My question is well-contained in the following exercise:

enter image description here

Here is my thought process:

  • The enclosed volume is doubled, so the pressure decreased while the volume increased.

  • Even though the pressure decreased, the average kinetic energy of each ideal gas particle hasn't been increased, as it hasn't been directly supplied energy - what this volume expansion has effectively done is increase the amount of time a particle moving in $+z$ will take before hitting a container. This strikes me as a free expansion, as the pressure has decreased and the volume increased without necessarily any change in kinetic energy of the gas particles and thus no temperature change.

  • I use the sign convention for the first law of thermodynamics as $\Delta U = Q + W$.
  • Since $W = -\int PdV$, and the volume change is positive, $dV$ has a positive signature, so $W$ is overall negative. This implies then, that work is being done by the system, and thus by the gas, and net work is being done on the user. This conclusion is basically a resuscitation and guess from lecture notes. My intuitive reasoning behind this is really bad.

I don't like how I thought this through, but this is what came up with. I'm not confident with the second and fourth bullet points in particular. To be honest, I can't imagine how any work can be done on the gas unless the particles are given energy. Here, to me changing the volume just changes the amount of space the particles have before colliding with the walls of the container.

Thus, my questions are two-fold:

  • Is net work here being done on or by the gas inside the syringe? Is net work being done on or by the user? What about my thought processes are wrong?

  • How can work change the internal energy of a system if it isn't directly increase the energy of the individual gas particles (perhaps I'm trying to get at saying - without heating the system?)?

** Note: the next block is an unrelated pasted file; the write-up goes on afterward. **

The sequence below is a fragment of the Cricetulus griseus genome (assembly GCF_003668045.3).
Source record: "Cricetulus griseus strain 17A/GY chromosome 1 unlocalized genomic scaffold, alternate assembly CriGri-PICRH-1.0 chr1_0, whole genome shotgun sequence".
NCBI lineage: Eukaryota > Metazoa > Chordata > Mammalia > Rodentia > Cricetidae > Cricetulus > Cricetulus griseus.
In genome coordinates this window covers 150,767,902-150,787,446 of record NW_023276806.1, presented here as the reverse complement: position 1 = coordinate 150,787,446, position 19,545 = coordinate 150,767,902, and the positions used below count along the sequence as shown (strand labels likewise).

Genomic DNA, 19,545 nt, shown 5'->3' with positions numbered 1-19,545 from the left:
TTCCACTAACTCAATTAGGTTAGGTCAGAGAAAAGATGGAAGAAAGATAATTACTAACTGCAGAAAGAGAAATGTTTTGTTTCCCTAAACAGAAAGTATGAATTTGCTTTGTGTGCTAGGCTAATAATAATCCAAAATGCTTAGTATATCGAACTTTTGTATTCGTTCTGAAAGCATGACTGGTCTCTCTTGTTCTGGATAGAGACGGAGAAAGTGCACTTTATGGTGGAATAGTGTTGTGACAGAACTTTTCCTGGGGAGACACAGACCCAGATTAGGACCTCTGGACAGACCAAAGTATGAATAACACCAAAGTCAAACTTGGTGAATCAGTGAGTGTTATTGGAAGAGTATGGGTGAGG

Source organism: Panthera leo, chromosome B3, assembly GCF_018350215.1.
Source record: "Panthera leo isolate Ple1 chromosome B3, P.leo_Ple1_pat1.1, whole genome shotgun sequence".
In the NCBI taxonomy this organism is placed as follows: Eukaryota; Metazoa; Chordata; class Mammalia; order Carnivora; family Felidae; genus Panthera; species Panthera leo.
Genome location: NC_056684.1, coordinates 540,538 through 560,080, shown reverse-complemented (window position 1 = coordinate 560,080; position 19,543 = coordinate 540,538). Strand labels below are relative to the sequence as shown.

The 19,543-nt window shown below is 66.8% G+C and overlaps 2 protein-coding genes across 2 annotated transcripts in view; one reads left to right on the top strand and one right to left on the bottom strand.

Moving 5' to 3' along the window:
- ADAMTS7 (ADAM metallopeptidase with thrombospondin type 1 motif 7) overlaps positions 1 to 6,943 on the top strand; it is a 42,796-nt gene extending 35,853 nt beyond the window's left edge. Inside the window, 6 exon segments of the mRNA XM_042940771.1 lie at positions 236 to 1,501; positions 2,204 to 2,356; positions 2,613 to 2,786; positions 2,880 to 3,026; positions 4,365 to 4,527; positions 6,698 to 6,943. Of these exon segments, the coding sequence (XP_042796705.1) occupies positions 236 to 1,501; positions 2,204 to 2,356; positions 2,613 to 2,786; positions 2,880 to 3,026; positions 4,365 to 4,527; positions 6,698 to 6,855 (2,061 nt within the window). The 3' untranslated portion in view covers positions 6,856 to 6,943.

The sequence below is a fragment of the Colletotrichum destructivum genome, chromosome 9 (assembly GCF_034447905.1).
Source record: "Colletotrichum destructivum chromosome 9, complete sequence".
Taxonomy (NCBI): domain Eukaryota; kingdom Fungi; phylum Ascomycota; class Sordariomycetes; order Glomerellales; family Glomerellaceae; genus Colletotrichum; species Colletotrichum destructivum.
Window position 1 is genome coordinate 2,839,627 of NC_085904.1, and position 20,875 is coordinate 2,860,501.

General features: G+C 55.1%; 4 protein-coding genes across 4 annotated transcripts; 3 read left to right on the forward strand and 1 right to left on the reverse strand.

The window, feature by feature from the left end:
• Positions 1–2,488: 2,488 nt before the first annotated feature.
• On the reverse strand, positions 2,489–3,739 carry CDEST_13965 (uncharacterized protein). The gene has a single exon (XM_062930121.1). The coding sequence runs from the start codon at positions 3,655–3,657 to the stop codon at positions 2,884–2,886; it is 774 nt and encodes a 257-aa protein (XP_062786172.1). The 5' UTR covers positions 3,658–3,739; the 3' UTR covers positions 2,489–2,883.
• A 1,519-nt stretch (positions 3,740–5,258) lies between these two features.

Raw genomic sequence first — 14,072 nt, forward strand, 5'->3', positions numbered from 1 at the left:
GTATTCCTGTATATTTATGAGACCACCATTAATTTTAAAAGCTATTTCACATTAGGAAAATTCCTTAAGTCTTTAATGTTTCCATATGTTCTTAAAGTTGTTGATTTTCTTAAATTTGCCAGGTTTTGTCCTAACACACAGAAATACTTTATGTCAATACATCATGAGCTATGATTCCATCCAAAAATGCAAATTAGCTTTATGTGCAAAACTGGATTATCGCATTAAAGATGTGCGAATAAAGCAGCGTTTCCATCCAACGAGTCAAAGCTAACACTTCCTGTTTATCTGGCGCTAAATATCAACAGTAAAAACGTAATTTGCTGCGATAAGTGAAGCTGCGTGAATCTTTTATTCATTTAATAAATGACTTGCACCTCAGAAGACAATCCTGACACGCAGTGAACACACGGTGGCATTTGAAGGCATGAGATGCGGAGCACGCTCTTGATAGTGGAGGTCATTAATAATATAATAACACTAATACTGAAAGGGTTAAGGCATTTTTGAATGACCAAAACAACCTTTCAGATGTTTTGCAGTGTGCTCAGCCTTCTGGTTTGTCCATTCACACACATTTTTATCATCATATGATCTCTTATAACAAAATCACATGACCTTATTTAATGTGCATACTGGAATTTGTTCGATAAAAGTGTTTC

I'm also inclined to think this is a free-expansion, as it seems to me this is merely a case where a partition is removed.

  • $\begingroup$ What direction is the force that the gas exerts on the piston? How does this compare with the direction of the piston displacement? What direction is the force that you have to exert on the piston? How does that compare with the direction of the piston displacement? $\endgroup$ – Chet Miller Nov 30 '17 at 22:13
  • $\begingroup$ The direction of force the gas exerts on the piston, if it is indeed exerting a force on the piston, would be in the direction it moved - so along $+z$. It should align with the direction of the piston's displacement, no? The direction of the force that I would have to exert on the piston... should be also to the right as well, which would also be the same direction as the piston displacement? Perhaps I'm wrong. I mean, the forces should align with the direction of the displacement, that would make sense. $\endgroup$ – sangstar Nov 30 '17 at 22:24
  • $\begingroup$ This is all correct!!! So does the gas do work on the piston? And, do you do work on the piston? $\endgroup$ – Chet Miller Nov 30 '17 at 23:41
  • $\begingroup$ I certainly do work on the piston by physically moving it to the right. And while I do agree with you that about the direction of the force the gas exerts on the piston and how it would be parallel to the displacement of the piston, I'm not yet convinced that the gas actually exerts a force on the piston to begin with, so I can't instantly say the gas does work on the piston. $\endgroup$ – sangstar Nov 30 '17 at 23:43
  • $\begingroup$ Suppose that you are moving the piston very slowly, much more slowly than the gas molecules? Certainly then you would agree that the gas is exerting a force on the piston, After all, it would be exerting a force if it were not moving at all? Do you really feel that there is a significant effect on the force if it moves at 1 cm per year compared to not moving at all? $\endgroup$ – Chet Miller Dec 1 '17 at 0:10

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